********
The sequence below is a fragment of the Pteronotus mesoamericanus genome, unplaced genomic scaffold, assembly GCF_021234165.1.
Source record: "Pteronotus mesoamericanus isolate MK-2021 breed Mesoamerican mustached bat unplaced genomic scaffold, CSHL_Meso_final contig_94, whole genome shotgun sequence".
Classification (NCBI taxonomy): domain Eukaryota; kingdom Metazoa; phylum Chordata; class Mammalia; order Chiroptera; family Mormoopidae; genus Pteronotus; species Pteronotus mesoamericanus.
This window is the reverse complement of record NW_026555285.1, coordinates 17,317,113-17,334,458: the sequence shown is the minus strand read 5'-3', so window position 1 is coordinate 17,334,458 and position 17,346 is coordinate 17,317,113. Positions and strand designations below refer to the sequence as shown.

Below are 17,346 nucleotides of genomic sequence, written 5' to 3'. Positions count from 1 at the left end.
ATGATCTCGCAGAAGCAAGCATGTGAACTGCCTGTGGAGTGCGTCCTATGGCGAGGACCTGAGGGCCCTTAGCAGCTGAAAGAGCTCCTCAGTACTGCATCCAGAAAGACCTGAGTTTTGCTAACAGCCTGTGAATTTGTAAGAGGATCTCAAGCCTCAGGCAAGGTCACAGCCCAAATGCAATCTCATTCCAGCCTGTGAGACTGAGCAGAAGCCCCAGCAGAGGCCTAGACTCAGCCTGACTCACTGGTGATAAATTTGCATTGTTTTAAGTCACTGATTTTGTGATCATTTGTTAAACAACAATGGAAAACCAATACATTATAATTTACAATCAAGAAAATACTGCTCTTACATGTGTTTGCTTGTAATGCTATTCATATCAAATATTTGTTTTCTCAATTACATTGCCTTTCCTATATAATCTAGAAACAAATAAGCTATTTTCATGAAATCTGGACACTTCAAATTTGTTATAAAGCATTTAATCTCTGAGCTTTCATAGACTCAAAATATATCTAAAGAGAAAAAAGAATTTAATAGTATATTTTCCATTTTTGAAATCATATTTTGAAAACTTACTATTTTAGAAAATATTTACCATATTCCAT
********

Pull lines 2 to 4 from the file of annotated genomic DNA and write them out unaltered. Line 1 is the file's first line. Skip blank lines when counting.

Source record: "Pteronotus mesoamericanus isolate MK-2021 breed Mesoamerican mustached bat unplaced genomic scaffold, CSHL_Meso_final contig_94, whole genome shotgun sequence".
Classification (NCBI taxonomy): domain Eukaryota; kingdom Metazoa; phylum Chordata; class Mammalia; order Chiroptera; family Mormoopidae; genus Pteronotus; species Pteronotus mesoamericanus.
This window is the reverse complement of record NW_026555285.1, coordinates 17,317,113-17,334,458: the sequence shown is the minus strand read 5'-3', so window position 1 is coordinate 17,334,458 and position 17,346 is coordinate 17,317,113. Positions and strand designations below refer to the sequence as shown.